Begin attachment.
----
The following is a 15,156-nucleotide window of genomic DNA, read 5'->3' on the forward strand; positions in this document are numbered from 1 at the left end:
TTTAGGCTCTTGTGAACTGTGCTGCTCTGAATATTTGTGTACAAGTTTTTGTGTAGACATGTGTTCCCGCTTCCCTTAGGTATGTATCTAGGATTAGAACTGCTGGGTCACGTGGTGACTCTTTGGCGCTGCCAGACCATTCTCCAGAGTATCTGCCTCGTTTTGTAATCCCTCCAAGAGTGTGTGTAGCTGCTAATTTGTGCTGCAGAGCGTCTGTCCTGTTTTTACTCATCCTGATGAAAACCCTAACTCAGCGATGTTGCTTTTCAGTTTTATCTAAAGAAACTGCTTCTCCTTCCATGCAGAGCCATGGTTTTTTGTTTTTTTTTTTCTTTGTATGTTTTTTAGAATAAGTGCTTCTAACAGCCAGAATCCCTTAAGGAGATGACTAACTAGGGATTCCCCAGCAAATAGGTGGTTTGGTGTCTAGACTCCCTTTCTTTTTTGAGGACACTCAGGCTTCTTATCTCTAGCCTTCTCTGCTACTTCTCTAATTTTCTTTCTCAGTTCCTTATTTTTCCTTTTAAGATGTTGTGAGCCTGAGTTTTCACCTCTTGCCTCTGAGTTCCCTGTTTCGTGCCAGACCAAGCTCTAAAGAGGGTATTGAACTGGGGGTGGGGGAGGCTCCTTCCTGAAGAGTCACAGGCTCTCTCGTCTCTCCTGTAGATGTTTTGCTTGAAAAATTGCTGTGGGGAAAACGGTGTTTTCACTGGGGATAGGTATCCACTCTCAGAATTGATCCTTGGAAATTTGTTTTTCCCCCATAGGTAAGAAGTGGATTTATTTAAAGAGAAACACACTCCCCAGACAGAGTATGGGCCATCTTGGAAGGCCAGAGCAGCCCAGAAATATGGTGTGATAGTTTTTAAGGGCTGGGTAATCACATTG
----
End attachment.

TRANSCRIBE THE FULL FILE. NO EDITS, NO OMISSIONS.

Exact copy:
The following is a 15,156-nucleotide window of genomic DNA, read 5'->3' on the forward strand; positions in this document are numbered from 1 at the left end:
TTTAGGCTCTTGTGAACTGTGCTGCTCTGAATATTTGTGTACAAGTTTTTGTGTAGACATGTGTTCCCGCTTCCCTTAGGTATGTATCTAGGATTAGAACTGCTGGGTCACGTGGTGACTCTTTGGCGCTGCCAGACCATTCTCCAGAGTATCTGCCTCGTTTTGTAATCCCTCCAAGAGTGTGTGTAGCTGCTAATTTGTGCTGCAGAGCGTCTGTCCTGTTTTTACTCATCCTGATGAAAACCCTAACTCAGCGATGTTGCTTTTCAGTTTTATCTAAAGAAACTGCTTCTCCTTCCATGCAGAGCCATGGTTTTTTGTTTTTTTTTTTCTTTGTATGTTTTTTAGAATAAGTGCTTCTAACAGCCAGAATCCCTTAAGGAGATGACTAACTAGGGATTCCCCAGCAAATAGGTGGTTTGGTGTCTAGACTCCCTTTCTTTTTTGAGGACACTCAGGCTTCTTATCTCTAGCCTTCTCTGCTACTTCTCTAATTTTCTTTCTCAGTTCCTTATTTTTCCTTTTAAGATGTTGTGAGCCTGAGTTTTCACCTCTTGCCTCTGAGTTCCCTGTTTCGTGCCAGACCAAGCTCTAAAGAGGGTATTGAACTGGGGGTGGGGGAGGCTCCTTCCTGAAGAGTCACAGGCTCTCTCGTCTCTCCTGTAGATGTTTTGCTTGAAAAATTGCTGTGGGGAAAACGGTGTTTTCACTGGGGATAGGTATCCACTCTCAGAATTGATCCTTGGAAATTTGTTTTTCCCCCATAGGTAAGAAGTGGATTTATTTAAAGAGAAACACACTCCCCAGACAGAGTATGGGCCATCTTGGAAGGCCAGAGCAGCCCAGAAATATGGTGTGATAGTTTTTAAGGGCTGGGTAATCACATTG